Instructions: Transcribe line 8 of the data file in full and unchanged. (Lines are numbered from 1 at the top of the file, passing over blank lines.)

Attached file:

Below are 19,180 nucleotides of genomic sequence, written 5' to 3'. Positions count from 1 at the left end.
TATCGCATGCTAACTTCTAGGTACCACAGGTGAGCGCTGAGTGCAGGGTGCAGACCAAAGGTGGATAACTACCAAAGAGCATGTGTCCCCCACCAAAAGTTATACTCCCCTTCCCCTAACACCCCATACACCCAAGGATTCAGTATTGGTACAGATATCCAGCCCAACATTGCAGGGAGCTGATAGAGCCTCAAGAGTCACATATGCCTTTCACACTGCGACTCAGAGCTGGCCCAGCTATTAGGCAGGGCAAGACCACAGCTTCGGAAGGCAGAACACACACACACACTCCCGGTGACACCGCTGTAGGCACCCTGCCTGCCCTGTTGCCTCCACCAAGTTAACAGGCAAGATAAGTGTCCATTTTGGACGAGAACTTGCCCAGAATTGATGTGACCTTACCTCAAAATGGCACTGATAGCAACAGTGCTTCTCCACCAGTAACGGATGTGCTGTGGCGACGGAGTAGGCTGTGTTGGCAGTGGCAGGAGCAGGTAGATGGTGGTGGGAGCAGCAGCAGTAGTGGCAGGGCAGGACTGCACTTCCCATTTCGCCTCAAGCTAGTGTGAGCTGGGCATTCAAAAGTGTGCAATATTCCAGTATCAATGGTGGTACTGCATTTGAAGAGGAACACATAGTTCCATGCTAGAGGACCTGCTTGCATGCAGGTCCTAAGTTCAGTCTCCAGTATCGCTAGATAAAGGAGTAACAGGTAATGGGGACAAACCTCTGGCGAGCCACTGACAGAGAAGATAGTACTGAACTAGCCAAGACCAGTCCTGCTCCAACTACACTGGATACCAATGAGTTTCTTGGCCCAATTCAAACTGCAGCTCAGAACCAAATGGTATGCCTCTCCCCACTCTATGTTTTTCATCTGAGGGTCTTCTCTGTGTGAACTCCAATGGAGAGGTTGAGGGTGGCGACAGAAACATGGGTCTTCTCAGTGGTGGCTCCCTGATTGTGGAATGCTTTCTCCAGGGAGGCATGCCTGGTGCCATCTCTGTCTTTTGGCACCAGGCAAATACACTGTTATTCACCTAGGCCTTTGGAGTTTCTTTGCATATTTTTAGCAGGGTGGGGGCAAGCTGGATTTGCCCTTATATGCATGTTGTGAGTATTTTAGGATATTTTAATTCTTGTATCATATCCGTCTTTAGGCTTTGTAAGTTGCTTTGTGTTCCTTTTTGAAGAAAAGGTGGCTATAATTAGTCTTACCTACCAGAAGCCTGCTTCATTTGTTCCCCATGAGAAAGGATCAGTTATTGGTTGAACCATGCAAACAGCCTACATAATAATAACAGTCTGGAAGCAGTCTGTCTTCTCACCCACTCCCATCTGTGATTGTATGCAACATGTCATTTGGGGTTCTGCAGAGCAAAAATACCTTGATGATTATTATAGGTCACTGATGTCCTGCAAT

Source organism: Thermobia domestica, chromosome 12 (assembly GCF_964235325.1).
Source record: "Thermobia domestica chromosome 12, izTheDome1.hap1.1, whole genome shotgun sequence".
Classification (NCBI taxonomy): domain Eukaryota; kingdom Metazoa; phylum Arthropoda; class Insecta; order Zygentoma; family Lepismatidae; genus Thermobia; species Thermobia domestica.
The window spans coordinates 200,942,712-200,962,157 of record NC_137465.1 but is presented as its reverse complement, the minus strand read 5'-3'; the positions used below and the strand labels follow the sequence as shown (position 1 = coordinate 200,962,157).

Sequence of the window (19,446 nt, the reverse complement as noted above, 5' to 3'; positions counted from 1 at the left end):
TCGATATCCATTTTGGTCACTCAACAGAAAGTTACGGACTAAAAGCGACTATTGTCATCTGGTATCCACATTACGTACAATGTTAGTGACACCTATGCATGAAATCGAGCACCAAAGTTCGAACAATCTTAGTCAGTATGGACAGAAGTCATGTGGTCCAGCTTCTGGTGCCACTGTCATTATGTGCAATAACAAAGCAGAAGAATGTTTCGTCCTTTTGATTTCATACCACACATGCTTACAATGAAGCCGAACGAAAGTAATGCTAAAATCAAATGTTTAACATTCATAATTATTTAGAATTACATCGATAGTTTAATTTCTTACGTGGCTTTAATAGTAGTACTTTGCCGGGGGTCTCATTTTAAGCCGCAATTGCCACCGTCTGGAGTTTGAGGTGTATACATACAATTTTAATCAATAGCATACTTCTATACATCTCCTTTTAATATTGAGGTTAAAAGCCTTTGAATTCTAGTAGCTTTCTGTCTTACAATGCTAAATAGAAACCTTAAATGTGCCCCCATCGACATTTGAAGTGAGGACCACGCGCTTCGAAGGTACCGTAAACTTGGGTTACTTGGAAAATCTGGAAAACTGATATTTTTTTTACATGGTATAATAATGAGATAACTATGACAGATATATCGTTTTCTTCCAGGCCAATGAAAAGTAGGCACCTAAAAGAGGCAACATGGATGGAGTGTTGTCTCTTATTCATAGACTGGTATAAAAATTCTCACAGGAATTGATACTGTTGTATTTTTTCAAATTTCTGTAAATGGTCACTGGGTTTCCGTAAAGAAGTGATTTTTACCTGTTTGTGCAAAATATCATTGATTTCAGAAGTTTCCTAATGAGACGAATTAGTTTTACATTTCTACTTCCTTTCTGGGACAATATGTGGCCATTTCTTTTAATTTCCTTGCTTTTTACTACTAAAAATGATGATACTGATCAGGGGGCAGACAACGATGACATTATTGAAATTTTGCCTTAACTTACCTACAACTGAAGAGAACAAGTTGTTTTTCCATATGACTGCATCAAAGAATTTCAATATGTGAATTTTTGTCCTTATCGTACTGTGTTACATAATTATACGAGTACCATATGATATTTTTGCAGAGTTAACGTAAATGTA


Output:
TCGATATCCATTTTGGTCACTCAACAGAAAGTTACGGACTAAAAGCGACTATTGTCATCTGGTATCCACATTACGTACAATGTTAGTGACACCTATGCATGAAATCGAGCACCAAAGTTCGAACAATCTTAGTCAGTATGGACAGAAGTCATGTGGTCCAGCTTCTGGTGCCACTGTCATTATGTGCAATAACAAAGCAGAAGAATGTTTCGTCCTTTTGATTTCATACCACACATGCTTACAATGAAGCCGAACGAAAGTAATGCTAAAATCAAATGTTTAACATTCATAATTATTTAGAATTACATCGATAGTTTAATTTCTTACGTGGCTTTAATAGTAGTACTTTGCCGGGGGTCTCATTTTAAGCCGCAATTGCCACCGTCTGGAGTTTGAGGTGTATACATACAATTTTAATCAATAGCATACTTCTATACATCTCCTTTTAATATTGAGGTTAAAAGCCTTTGAATTCTAGTAGCTTTCTGTCTTACAATGCTAAATAGAAACCTTAAATGTGCCCCCATCGACATTTGAAGTGAGGACCACGCGCTTCGAAGGTACCGTAAACTTGGGTTACTTGGAAAATCTGGAAAACTGATATTTTTTTTACATGGTATAATAATGAGATAACTATGACAGATATATCGTTTTCTTCCAGGCCAATGAAAAGTAGGCACCTAAAAGAGGCAACATGGATGGAGTGTTGTCTCTTATTCATAGACTGGTATAAAAATTCTCACAGGAATTGATACTGTTGTATTTTTTCAAATTTCTGTAAATGGTCACTGGGTTTCCGTAAAGAAGTGATTTTTACCTGTTTGTGCAAAATATCATTGATTTCAGAAGTTTCCTAATGAGACGAATTAGTTTTACATTTCTACTTCCTTTCTGGGACAATATGTGGCCATTTCTTTTAATTTCCTTGCTTTTTACTACTAAAAATGATGATACTGATCAGGGGGCAGACAACGATGACATTATTGAAATTTTGCCTTAACTTACCTACAACTGAAGAGAACAAGTTGTTTTTCCATATGACTGCATCAAAGAATTTCAATATGTGAATTTTTGTCCTTATCGTACTGTGTTACATAATTATACGAGTACCATATGATATTTTTGCAGAGTTAACGTAAATGTA